Wednesday, January 12, 2022
HomeWorldHow Bruce's Beach became a beacon in fight against racist policies that...

How Bruce’s Beach became a beacon in fight against racist policies that stripped black families of land | US News

When Duane “Yellow Feather” Shepherd was a kid, his mother pointed out Bruce Beach, saying “it was once the land of our people.”

Decades later, a small land next to the Pacific Ocean in California’s glittering city of Manhattan Beach was finally regained ownership of his family.

And the story of Bruce Beach Justice for generations of black families deprived of land and property due to racist policies..

Willa and Charles Bruce purchased land on Manhattan Beach in 1912. Pic: AP

Dozens of families have now come forward to seek similar compensation.

“The scale is huge,” said Kavon Ward, co-founder of Where Is My Land, who campaigned to return Bruce Beach to the descendants of its original owner.

“They left because they were threatened, life threatened, children’s lives threatened, and the country is doing nothing about it. Now is the time.”

When Willa and Charles Bruce purchased land on Manhattan Beach in 1912, it began a remarkable transformation into a resort, one of the few places black families could swim in the ocean.

The Bruce family saw land confiscated by the city after resisting years of intimidation and harassment from locals.

The campaign that led to the passage of the bill was signed by California In September, Governor Gavin Newsom confirmed that the seizures were racially motivated and illegal and ordered their return.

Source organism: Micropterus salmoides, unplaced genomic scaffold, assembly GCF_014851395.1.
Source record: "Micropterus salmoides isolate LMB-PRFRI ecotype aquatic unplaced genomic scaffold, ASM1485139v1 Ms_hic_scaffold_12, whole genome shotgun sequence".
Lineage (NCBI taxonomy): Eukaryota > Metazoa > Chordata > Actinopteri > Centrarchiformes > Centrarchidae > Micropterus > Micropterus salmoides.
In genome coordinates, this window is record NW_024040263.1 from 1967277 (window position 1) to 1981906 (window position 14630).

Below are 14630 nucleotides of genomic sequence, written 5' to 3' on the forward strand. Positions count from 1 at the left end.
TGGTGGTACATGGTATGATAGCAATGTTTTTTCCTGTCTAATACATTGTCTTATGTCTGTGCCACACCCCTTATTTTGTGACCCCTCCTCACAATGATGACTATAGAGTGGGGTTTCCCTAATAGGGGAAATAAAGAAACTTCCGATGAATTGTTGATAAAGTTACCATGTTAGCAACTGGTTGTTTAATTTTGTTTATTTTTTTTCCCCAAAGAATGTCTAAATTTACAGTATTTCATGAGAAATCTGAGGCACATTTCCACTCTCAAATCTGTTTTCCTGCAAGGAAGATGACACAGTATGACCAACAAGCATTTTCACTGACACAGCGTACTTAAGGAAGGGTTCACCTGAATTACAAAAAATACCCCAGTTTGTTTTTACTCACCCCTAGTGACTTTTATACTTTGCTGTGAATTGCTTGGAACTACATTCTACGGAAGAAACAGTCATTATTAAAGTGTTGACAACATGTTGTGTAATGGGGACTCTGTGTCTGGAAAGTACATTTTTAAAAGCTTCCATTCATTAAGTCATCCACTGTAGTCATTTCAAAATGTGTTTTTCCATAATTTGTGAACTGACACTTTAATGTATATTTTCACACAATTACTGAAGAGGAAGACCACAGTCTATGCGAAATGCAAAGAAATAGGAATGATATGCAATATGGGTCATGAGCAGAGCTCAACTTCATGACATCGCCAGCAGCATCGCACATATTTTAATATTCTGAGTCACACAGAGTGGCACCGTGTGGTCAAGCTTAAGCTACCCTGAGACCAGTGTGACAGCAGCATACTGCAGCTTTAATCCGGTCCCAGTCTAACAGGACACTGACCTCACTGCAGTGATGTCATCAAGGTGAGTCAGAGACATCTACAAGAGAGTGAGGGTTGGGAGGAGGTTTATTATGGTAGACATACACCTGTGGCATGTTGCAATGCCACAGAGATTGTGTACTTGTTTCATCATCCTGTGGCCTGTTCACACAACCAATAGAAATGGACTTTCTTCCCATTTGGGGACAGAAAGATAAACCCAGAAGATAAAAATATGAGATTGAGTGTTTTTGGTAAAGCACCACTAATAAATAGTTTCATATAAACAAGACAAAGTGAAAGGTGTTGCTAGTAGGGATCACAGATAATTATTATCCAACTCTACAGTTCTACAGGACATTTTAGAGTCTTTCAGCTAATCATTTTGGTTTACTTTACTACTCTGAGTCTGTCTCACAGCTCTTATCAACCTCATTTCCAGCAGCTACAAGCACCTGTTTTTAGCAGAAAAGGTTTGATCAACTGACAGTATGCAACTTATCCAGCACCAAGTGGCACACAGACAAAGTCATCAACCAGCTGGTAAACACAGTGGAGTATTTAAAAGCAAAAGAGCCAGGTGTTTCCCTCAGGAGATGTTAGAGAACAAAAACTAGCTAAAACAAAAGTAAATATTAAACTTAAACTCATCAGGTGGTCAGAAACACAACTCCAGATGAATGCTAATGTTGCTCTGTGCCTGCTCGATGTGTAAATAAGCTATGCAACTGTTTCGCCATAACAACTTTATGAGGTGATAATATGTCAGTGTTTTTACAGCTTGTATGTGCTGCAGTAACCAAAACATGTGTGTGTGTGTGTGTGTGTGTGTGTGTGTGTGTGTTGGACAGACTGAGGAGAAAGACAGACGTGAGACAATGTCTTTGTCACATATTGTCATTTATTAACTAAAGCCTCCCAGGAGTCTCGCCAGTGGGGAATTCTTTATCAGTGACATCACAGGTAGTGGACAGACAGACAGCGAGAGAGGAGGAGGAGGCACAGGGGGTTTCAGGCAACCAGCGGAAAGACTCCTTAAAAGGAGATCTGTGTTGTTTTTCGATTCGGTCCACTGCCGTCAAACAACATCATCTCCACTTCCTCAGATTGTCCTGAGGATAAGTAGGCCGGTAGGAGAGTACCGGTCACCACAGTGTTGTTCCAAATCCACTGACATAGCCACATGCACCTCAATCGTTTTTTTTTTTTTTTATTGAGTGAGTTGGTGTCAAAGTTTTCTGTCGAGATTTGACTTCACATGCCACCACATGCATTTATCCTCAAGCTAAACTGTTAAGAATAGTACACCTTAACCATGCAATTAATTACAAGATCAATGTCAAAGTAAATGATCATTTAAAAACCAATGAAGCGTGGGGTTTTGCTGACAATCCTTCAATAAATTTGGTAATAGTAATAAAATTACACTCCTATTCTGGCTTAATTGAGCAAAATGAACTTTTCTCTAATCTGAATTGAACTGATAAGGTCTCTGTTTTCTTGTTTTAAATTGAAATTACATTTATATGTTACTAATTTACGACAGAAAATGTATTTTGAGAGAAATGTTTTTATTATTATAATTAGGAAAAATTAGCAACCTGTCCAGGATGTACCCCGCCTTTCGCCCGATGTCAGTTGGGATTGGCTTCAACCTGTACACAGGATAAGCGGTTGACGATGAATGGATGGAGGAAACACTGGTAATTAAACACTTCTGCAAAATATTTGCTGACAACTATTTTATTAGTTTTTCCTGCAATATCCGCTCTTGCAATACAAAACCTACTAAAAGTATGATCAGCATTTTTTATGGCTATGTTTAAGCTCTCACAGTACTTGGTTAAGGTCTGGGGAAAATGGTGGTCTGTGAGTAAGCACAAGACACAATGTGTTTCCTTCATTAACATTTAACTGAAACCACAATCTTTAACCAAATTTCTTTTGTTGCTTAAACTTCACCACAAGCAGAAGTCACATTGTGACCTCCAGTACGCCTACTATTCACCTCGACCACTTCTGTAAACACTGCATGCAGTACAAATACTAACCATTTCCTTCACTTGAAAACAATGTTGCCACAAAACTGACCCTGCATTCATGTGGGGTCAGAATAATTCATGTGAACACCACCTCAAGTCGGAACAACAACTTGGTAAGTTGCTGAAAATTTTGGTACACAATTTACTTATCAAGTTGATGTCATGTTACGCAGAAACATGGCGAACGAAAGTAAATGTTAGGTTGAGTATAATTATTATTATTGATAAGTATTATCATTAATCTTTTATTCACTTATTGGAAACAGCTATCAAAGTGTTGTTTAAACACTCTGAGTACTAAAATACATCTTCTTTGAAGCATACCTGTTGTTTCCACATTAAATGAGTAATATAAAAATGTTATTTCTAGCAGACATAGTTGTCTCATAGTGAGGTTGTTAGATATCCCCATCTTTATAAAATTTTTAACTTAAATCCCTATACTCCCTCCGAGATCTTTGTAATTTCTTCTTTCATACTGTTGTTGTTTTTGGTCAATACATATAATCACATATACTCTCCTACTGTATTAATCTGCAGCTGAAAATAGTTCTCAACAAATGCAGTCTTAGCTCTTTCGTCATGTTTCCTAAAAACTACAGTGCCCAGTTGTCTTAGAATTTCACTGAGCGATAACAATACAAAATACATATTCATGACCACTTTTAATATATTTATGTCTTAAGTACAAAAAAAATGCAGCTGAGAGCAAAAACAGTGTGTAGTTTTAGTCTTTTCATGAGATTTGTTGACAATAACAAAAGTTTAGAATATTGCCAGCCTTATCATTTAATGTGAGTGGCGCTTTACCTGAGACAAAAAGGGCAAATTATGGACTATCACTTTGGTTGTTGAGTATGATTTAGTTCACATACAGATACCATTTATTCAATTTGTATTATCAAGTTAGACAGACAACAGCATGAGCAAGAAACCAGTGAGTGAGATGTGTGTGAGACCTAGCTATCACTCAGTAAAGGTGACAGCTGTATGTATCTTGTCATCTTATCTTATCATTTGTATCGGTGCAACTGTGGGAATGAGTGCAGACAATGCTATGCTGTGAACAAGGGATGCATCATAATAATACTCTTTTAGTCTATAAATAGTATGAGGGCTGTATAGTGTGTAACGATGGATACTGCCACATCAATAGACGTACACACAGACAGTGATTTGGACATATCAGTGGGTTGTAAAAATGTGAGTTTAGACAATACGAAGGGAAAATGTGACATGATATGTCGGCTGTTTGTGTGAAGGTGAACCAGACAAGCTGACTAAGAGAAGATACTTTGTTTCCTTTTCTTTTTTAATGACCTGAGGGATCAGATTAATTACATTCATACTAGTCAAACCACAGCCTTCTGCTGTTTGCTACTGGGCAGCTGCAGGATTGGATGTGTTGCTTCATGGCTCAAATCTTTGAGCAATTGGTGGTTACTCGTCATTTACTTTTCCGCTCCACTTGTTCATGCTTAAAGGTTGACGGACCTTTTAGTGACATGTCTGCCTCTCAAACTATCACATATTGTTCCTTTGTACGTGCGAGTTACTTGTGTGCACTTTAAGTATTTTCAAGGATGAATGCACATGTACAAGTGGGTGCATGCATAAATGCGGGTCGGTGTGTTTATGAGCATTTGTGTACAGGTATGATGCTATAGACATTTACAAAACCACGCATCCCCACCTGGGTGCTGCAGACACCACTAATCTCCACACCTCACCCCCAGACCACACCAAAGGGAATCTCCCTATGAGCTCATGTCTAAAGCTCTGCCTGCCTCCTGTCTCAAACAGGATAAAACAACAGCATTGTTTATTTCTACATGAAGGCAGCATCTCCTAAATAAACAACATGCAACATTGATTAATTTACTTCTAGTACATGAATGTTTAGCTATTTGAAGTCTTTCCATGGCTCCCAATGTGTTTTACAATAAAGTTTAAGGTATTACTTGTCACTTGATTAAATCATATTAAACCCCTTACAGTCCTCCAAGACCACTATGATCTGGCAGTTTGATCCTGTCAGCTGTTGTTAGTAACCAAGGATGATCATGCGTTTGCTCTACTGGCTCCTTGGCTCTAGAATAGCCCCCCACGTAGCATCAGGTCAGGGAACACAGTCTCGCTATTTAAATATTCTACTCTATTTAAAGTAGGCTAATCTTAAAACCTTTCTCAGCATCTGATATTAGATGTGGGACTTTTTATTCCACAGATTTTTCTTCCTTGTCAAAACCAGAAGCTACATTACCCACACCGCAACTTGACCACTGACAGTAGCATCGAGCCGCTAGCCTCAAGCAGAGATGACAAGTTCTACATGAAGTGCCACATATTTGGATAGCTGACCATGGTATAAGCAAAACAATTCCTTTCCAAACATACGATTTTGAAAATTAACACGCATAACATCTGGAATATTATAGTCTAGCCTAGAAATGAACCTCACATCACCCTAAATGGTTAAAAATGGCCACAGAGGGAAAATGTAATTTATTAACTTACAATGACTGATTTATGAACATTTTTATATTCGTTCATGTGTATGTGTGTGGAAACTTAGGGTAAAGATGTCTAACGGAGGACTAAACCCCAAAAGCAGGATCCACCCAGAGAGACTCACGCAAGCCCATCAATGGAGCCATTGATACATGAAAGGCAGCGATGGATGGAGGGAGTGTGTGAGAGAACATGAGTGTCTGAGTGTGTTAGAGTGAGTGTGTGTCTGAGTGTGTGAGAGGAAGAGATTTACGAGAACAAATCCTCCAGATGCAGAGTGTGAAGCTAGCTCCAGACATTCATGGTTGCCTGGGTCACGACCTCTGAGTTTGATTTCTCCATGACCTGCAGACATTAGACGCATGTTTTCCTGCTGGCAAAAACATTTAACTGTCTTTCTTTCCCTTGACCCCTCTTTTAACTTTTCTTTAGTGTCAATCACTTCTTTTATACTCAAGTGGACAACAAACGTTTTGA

Anthony Bruce Holds Bill ... Bruce ... Beach Bill ... After California Governor Gavin Newsom signs, Los Angeles County Clarifies How to Return Part of Manhattan Beach's Coastline to Descendants Helps a black family (AP Photo / Ringo HW Chiu) deprived of land in Manhattan Beach, California, on Thursday, September 30, 2021, almost a century ago.
Anthony Bruce, a descendant of the original owner, and Gavin Newsom, Governor of California. Pic: AP

Shepherd, a descendant of the Bruce family and head of the Pocassette Wampanoag tribe in Pocassette, said his feelings were mixed.

“First of all, it’s one of the angers about what happened to my people at the time. They were traumatized by terrorists who didn’t want them to be peaceful just because of their skin color. rice field.

“I’m glad that people have stepped up now. They saw what was wrong and overwhelmingly supported our people because it was a fraud that shouldn’t have been done.”

A view shared by historian Allison Rose Jefferson.

“This particular event gives me an optimistic view, but unless something systematic is happening, there can’t be a big move to change and I can’t tell it overnight.” She said.

Follow Daily Podcasts on Apple Podcasts, Google Podcasts, Spotify, Spreaker

She points out the fact that black residents make up less than 1% of the population at Manhattan Beach, home to Blues Beach and one of America’s wealthiest and most upscale cities today.

Kavon Ward says it is impossible to know how many similar cases can occur. “If there is legally unjust practice in almost every state, ask them to think about it and actually think about it. What do you think the number will be?”

Governor of California Gavin Newsom Photo Associated Press
Gavin Newsom has signed a bill confirming that the seizure of Bruce’s land is illegal and racially motivated. Pic: AP

The groundbreaking decision to return Bruce Beach to the family still faces legal challenges.

Not surprising for the Duane Yellow Feather Shepherd. “That’s the story of America.”



Please enter your comment!
Please enter your name here

Most Popular

Recent Comments